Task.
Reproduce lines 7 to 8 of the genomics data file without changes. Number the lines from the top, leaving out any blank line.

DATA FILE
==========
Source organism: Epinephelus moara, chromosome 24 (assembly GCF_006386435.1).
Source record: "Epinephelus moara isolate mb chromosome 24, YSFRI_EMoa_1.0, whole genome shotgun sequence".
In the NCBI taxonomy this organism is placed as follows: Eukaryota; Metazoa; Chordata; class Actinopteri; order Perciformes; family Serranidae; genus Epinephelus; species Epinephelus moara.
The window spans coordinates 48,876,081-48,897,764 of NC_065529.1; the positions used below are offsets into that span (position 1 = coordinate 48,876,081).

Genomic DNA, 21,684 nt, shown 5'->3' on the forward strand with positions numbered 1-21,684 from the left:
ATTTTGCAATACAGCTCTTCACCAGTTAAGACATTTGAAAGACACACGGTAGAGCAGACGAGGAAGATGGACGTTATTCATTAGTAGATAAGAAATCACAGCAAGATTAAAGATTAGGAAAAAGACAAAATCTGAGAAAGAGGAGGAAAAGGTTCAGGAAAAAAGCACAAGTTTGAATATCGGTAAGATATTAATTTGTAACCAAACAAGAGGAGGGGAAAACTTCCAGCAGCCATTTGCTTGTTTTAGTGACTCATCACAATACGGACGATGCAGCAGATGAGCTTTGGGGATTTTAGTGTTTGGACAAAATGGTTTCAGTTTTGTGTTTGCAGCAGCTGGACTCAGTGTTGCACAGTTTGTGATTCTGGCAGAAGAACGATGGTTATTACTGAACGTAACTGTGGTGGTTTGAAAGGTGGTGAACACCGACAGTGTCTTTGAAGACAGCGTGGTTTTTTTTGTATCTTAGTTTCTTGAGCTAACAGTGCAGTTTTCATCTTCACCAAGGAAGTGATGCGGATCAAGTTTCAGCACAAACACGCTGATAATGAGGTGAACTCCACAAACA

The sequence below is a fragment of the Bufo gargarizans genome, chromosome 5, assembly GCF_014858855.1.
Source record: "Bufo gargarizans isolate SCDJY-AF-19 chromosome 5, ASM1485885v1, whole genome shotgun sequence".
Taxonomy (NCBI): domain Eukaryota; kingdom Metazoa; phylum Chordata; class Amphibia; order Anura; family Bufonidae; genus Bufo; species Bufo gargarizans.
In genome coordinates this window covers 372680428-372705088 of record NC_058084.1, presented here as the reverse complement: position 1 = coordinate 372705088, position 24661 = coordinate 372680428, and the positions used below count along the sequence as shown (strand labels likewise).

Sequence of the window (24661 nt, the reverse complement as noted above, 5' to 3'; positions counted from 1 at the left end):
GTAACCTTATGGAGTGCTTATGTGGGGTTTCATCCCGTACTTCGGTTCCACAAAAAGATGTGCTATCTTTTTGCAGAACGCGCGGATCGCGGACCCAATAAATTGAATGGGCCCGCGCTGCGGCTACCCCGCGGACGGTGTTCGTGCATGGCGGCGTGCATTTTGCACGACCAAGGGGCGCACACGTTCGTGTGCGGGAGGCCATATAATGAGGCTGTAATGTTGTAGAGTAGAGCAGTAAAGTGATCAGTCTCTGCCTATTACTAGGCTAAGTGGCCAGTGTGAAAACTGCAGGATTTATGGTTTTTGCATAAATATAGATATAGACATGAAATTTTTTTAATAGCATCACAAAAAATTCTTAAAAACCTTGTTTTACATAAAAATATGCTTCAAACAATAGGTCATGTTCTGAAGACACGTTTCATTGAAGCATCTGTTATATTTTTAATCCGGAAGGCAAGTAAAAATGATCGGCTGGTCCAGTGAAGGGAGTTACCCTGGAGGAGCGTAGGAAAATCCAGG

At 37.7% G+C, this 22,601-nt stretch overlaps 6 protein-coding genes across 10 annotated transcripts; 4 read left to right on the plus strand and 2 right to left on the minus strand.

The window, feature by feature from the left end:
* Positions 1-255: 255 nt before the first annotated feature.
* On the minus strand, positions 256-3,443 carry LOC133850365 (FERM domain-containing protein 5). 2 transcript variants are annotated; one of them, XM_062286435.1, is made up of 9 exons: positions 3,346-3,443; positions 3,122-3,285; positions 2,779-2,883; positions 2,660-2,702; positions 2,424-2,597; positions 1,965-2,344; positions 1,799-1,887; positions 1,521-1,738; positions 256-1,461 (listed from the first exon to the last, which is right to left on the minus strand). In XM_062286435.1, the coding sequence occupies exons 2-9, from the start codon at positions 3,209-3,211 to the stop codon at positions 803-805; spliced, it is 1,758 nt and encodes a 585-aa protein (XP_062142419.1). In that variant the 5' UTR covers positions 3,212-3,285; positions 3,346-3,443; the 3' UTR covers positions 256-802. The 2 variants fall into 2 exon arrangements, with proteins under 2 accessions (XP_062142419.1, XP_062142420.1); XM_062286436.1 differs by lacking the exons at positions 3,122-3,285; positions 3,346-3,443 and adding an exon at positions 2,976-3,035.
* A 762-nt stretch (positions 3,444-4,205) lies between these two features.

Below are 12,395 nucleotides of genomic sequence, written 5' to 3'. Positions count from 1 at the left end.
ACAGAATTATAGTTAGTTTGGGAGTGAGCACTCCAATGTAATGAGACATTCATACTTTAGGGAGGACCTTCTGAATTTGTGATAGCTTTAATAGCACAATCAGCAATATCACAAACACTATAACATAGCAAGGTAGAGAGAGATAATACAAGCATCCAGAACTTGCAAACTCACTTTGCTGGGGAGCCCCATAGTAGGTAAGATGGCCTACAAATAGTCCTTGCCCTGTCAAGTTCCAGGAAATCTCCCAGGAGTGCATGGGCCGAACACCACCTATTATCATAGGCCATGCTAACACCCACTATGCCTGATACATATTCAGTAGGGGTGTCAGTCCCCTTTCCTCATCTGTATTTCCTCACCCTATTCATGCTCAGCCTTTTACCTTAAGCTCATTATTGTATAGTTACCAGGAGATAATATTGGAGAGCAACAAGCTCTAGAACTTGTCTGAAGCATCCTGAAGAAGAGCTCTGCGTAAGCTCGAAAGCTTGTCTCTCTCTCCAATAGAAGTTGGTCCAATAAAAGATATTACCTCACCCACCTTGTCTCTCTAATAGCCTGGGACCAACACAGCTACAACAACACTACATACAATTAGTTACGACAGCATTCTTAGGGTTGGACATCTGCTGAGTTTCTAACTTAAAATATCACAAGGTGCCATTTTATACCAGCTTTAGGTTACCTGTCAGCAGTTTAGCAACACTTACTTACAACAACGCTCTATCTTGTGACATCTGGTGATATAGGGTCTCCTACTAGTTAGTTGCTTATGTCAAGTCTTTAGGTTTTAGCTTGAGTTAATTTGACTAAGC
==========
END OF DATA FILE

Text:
The sequence below is a fragment of the Bufo gargarizans genome, chromosome 5, assembly GCF_014858855.1.
Source record: "Bufo gargarizans isolate SCDJY-AF-19 chromosome 5, ASM1485885v1, whole genome shotgun sequence".